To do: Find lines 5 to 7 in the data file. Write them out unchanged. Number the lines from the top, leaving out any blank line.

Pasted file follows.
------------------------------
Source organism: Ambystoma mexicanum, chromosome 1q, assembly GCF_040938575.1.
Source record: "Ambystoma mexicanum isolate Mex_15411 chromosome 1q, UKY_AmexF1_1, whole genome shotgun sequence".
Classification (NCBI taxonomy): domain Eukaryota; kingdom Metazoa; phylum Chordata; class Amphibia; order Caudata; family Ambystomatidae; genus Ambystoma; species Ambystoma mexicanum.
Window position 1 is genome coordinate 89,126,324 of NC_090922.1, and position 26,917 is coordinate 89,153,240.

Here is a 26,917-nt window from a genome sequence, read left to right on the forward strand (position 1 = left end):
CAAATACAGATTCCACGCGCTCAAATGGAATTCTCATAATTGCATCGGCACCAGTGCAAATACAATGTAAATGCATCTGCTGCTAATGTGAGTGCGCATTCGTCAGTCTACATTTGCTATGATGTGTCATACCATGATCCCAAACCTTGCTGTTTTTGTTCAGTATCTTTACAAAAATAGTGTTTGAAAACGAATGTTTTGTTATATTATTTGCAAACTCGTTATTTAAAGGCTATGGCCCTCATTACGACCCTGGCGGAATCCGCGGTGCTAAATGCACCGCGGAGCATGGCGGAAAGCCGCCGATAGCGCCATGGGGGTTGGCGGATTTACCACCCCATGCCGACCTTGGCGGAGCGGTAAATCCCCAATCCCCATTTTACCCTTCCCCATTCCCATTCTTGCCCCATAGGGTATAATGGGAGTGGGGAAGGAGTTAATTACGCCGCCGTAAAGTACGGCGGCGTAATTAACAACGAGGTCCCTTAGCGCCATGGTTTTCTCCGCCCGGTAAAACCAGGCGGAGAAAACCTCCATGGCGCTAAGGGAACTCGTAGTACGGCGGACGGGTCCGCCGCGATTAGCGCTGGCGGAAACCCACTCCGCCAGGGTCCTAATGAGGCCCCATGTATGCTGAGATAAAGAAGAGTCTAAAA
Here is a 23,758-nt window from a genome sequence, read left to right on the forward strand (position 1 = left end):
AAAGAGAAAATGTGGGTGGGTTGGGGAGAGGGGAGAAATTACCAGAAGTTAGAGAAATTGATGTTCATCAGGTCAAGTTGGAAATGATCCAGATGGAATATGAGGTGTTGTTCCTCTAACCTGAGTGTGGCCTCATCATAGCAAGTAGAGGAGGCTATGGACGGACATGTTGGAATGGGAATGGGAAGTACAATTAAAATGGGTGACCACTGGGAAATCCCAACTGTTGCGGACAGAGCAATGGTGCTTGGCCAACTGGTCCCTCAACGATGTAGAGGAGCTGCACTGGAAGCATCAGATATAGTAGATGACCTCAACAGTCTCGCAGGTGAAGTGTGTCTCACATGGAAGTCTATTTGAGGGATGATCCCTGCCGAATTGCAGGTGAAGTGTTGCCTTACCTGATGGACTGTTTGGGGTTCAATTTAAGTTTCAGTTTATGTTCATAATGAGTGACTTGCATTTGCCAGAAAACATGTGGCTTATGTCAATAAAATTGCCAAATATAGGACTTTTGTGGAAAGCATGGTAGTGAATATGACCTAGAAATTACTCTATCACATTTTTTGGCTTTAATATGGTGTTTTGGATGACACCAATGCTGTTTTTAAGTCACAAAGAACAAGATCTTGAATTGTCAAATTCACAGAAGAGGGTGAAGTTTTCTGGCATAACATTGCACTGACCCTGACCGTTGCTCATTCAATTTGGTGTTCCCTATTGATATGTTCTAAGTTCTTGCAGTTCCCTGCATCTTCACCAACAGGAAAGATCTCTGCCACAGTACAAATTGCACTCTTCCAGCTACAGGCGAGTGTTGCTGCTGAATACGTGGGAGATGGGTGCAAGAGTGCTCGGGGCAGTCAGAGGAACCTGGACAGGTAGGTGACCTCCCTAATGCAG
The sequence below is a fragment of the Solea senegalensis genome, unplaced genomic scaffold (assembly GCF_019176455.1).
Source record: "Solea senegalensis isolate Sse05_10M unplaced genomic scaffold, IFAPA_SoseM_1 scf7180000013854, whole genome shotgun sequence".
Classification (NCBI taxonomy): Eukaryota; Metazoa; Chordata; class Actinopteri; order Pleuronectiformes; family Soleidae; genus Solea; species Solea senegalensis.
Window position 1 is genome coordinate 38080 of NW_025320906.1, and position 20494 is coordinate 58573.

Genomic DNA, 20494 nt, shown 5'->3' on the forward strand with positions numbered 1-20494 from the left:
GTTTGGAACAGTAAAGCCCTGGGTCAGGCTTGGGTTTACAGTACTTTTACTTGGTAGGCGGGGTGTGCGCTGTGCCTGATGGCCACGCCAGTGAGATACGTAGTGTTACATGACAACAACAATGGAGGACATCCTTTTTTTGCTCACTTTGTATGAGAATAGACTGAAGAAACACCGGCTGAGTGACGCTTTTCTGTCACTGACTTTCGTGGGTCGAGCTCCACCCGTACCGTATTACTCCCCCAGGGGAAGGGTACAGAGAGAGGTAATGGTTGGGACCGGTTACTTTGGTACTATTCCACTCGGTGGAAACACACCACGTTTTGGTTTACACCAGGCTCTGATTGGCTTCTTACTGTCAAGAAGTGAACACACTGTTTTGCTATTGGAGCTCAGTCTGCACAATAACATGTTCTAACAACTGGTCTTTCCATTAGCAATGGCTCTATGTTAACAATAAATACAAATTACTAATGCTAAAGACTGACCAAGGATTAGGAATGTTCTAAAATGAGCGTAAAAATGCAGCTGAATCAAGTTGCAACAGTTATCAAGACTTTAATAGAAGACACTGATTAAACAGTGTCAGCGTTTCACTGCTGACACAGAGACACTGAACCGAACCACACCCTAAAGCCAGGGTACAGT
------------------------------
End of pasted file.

Here is a 26,917-nt window from a genome sequence, read left to right on the forward strand (position 1 = left end):
CAAATACAGATTCCACGCGCTCAAATGGAATTCTCATAATTGCATCGGCACCAGTGCAAATACAATGTAAATGCATCTGCTGCTAATGTGAGTGCGCATTCGTCAGTCTACATTTGCTATGATGTGTCATACCATGATCCCAAACCTTGCTGTTTTTGTTCAGTATCTTTACAAAAATAGTGTTTGAAAACGAATGTTTTGTTATATTATTTGCAAACTCGTTATTTAAAGGCTATGGCCCTCATTACGACCCTGGCGGAATCCGCGGTGCTAAATGCACCGCGGAGCATGGCGGAAAGCCGCCGATAGCGCCATGGGGGTTGGCGGATTTACCACCCCATGCCGACCTTGGCGGAGCGGTAAATCCCCAATCCCCATTTTACCCTTCCCCATTCCCATTCTTGCCCCATAGGGTATAATGGGAGTGGGGAAGGAGTTAATTACGCCGCCGTAAAGTACGGCGGCGTAATTAACAACGAGGTCCCTTAGCGCCATGGTTTTCTCCGCCCGGTAAAACCAGGCGGAGAAAACCTCCATGGCGCTAAGGGAACTCGTAGTACGGCGGACGGGTCCGCCGCGATTAGCGCTGGCGGAAACCCACTCCGCCAGGGTCCTAATGAGGCCCCATGTATGCTGAGATAAAGAAGAGTCTAAAA
Here is a 23,758-nt window from a genome sequence, read left to right on the forward strand (position 1 = left end):